Making the switch over from a traditional model to a cloud system can benefit your business—helping to reduce company costs and increase sales conversions. But how exactly can a cloud contact center impact your business? 62 percent of 169 organizations surveyed were using cloud based call centers as of 2013, according to DMG Consulting. Here’s a roundup of the benefits and things to look out for when you make the switch.
The Scoop on Cloud Call Centers
A traditional call center entails computers running necessary software, local IT support, on-site servers and other hardware working efficiently to keep the center up and running. When a call center exists in the cloud, a company is logging in to use all of the necessary systems to run their business. Much like logging into an email or streaming your video library directly from Amazon, a cloud call center system can be used from any location.
Because the cloud exists virtually, a crisis can be tamed before it escalates. An issue like smoke or fire damage is a non-issue for your company. Agents can simply go home or go to another center and log into their systems to start working with customers. And because you’re not storing local hardware and software for your contact center, you never have to worry about last-minute repairs or emergency IT support to come on-site for a costly repair.
Lower Your Costs
Traditionally, call center costs were astronomical with fees for software licenses, installation, annual maintenance and the sheer expenses to keep the infrastructure up and running. Aberdeen Group discovered companies that use a cloud contact center have 27 percent lower costs compared to their peers who operate with a traditional contact center. A cloud-based service offers pricing based on a variety of factors and company size. Some don’t charge for the software, but instead charge for the telecom usage through the hosted software solutions. Cloud center solutions will also automatically upgrade your software, further eliminating the need to purchase updates and new equipment.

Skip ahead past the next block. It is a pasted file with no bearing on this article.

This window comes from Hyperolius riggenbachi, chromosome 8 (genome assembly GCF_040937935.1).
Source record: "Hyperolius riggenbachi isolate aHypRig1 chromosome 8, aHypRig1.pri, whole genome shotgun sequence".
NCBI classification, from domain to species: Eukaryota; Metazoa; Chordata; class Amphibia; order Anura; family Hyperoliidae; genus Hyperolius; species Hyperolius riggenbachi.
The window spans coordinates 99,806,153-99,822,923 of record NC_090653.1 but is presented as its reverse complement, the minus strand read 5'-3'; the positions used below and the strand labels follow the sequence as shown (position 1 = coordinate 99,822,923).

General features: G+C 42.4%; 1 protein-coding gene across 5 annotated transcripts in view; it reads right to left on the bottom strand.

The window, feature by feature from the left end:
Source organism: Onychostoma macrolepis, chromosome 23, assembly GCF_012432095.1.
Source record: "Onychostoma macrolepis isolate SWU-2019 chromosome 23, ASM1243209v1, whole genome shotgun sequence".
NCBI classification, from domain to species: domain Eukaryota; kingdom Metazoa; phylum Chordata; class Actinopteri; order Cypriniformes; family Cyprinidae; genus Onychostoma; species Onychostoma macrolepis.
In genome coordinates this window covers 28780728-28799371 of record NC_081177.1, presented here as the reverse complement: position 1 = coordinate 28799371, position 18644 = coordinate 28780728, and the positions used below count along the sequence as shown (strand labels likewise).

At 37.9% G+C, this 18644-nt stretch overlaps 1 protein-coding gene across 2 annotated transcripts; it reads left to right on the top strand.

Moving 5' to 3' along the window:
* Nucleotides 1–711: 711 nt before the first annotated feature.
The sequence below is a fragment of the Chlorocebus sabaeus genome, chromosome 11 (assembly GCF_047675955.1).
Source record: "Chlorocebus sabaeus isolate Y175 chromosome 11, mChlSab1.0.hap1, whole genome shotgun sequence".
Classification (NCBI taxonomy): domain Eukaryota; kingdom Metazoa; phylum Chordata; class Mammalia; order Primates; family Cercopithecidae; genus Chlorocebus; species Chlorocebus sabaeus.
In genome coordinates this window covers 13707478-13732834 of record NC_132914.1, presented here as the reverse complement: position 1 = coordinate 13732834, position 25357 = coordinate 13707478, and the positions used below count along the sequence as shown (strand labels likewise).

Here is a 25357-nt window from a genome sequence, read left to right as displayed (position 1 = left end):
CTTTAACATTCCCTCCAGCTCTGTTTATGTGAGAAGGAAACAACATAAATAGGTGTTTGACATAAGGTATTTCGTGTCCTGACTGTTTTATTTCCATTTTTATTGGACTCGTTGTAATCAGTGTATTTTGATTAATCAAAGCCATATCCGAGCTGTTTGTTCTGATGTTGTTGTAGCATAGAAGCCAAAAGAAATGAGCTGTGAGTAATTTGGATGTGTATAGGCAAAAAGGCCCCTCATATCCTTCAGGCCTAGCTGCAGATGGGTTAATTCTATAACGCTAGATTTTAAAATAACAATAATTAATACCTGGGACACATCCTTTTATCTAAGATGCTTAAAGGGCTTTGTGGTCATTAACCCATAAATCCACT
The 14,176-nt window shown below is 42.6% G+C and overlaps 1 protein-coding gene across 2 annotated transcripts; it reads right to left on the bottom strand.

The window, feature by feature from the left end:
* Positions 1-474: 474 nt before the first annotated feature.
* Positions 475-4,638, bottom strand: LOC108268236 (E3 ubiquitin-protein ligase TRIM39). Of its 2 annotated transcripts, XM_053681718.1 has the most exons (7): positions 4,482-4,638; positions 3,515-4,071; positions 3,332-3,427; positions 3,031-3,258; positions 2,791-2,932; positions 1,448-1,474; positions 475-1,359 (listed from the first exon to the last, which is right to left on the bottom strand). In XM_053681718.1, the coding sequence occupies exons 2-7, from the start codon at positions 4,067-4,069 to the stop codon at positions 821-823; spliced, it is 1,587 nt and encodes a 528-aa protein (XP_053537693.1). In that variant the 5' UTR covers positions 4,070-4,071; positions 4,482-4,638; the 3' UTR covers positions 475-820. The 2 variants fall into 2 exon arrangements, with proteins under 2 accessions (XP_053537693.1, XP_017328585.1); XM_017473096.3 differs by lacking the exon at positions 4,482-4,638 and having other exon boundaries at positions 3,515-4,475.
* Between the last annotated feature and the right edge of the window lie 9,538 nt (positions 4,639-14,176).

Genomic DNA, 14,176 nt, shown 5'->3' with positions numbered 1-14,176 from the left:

Not all cloud call center systems are created equally. Look for services that offer mobile API to connect your agents to customers. Choices range from voice chat, text chat and even leverage the camera functionality of most mobile devices. The ability for an agent to see what a customer is doing and an issue with a product can make it easier to diagnose the issue and help with a repair. Try testing out a cloud contact service with a free trial. Cloud specialists can assist you throughout your demo and answer your questions pertaining to the service before you commit.
Enhance Your Marketing and Conversions
Cloud-based contact centers are increasingly adding features like call tracking. Now companies can use virtual phone numbers and attach them to specific campaigns. Their call center can keep track of customer promotions, so you know how the ad performed. Businesses can use their cloud center’s customized menu options to qualify new sales leads. Being able to keep such detailed track of your marketing, leads and conversions can mean a more thorough understanding of your company’s revenues and possibly reduced marketing expenses.
Scale up or down as Needed
Scalability has always been limited to on-site call centers. When contact leaders know a surge of calls will come in, it’s difficult to add any additional infrastructure. Instead, customers are left waiting on the phone for an answer to their problem. A cloud-based call center can adjust to your needs and scale up or down as needed. Most cloud centers charge only for the telecom or data that has been used. Your costs easily adjust depending on the volume of incoming calls. Cloud centers can also serve call center and at-home agents in multiple locations making it easy to add team members as needed.